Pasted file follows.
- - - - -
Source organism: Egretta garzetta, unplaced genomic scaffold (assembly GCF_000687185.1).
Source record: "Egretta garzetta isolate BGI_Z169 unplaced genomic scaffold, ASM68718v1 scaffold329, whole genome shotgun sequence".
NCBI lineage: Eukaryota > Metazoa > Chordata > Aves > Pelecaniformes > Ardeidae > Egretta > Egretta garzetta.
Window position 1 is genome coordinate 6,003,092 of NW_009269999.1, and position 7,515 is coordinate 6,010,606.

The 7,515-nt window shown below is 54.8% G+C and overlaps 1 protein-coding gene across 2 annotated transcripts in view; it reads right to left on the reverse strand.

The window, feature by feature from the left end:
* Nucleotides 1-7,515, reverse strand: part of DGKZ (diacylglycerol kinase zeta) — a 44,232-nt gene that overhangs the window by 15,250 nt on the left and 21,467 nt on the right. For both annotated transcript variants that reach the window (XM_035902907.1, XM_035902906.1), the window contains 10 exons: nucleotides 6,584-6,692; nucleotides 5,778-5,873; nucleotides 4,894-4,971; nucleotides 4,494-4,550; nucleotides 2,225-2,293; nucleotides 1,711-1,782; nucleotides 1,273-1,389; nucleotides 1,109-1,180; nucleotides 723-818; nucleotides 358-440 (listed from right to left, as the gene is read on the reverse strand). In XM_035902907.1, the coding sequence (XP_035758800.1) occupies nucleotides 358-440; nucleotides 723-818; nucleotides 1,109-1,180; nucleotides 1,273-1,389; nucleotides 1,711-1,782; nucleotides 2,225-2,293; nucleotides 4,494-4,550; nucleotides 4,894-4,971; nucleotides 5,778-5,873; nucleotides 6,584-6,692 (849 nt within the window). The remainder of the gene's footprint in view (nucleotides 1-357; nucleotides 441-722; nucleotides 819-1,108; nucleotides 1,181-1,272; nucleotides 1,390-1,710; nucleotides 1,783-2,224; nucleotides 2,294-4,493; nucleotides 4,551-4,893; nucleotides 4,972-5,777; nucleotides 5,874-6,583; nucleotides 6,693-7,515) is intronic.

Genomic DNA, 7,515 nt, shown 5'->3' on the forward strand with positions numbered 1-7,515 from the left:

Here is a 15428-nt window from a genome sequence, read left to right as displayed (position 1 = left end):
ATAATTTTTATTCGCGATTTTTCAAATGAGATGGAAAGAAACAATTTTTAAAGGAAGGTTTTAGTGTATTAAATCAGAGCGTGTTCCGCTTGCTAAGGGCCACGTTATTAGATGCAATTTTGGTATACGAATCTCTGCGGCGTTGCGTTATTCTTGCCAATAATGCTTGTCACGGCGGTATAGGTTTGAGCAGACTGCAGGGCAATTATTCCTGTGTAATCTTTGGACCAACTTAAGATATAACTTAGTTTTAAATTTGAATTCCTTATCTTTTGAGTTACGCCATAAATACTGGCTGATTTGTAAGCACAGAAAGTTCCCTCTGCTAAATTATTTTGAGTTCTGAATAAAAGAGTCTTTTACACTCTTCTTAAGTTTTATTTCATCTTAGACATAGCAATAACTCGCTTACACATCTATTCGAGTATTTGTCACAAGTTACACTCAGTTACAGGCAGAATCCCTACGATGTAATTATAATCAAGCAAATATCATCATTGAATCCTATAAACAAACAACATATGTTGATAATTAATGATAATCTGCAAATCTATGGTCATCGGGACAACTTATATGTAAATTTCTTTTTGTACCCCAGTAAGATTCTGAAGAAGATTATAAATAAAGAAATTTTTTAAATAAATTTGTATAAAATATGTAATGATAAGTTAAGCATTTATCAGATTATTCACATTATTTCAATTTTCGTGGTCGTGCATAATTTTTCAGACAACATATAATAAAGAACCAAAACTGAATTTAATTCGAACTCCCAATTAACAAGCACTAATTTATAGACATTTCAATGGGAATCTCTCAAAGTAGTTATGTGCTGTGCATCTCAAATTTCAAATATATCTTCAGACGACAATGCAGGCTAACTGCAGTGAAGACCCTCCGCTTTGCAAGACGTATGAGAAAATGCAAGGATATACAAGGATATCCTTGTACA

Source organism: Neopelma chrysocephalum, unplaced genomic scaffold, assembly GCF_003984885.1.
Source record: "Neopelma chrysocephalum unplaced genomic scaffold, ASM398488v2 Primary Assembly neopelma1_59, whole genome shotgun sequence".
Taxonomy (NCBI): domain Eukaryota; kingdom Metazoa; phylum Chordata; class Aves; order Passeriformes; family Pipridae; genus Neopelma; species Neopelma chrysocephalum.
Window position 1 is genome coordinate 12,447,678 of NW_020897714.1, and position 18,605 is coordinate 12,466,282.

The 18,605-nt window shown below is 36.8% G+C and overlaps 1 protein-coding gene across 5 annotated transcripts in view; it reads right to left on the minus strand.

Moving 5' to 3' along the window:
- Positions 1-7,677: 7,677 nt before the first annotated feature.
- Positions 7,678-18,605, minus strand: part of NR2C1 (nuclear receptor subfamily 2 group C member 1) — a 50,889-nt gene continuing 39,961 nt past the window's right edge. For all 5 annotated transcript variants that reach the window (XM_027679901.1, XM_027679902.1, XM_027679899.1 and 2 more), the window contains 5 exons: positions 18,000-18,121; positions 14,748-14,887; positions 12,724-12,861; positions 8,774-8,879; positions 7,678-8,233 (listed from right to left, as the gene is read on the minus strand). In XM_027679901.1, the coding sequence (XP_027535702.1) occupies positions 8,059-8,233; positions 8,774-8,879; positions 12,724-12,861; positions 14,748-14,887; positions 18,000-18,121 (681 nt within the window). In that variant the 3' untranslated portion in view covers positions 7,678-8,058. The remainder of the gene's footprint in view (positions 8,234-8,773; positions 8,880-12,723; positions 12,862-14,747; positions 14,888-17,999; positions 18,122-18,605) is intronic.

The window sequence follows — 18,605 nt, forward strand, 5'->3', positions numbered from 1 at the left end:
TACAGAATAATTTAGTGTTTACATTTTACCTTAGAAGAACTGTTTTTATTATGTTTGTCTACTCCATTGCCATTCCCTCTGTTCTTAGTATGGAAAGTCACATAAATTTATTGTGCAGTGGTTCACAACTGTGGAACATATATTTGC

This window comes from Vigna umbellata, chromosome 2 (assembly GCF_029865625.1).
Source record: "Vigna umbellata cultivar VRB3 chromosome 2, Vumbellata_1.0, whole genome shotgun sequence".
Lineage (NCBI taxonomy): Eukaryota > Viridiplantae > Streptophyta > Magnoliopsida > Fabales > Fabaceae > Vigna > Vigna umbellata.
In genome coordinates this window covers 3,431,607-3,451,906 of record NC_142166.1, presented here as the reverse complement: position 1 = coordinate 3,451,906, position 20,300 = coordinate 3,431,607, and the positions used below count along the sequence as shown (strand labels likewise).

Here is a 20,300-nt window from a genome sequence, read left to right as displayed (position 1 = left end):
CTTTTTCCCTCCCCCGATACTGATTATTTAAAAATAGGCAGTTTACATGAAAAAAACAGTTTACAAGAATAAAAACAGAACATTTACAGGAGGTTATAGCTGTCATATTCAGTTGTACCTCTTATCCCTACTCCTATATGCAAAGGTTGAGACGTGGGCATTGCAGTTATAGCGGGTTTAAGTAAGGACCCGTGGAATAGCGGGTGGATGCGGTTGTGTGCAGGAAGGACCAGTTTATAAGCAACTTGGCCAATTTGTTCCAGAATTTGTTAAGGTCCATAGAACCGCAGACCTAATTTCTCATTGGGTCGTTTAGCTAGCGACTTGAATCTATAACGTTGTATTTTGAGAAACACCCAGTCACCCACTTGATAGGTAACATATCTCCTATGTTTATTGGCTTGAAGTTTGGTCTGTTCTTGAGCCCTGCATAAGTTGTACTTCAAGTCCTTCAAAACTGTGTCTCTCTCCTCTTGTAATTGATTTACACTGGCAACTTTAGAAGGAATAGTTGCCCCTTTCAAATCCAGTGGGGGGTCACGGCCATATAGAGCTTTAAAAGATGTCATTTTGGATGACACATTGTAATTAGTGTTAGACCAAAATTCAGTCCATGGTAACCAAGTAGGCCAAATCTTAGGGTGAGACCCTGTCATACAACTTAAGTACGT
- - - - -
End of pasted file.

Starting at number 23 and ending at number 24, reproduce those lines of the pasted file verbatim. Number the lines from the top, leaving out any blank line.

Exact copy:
Lineage (NCBI taxonomy): Eukaryota > Viridiplantae > Streptophyta > Magnoliopsida > Fabales > Fabaceae > Vigna > Vigna umbellata.
In genome coordinates this window covers 3,431,607-3,451,906 of record NC_142166.1, presented here as the reverse complement: position 1 = coordinate 3,451,906, position 20,300 = coordinate 3,431,607, and the positions used below count along the sequence as shown (strand labels likewise).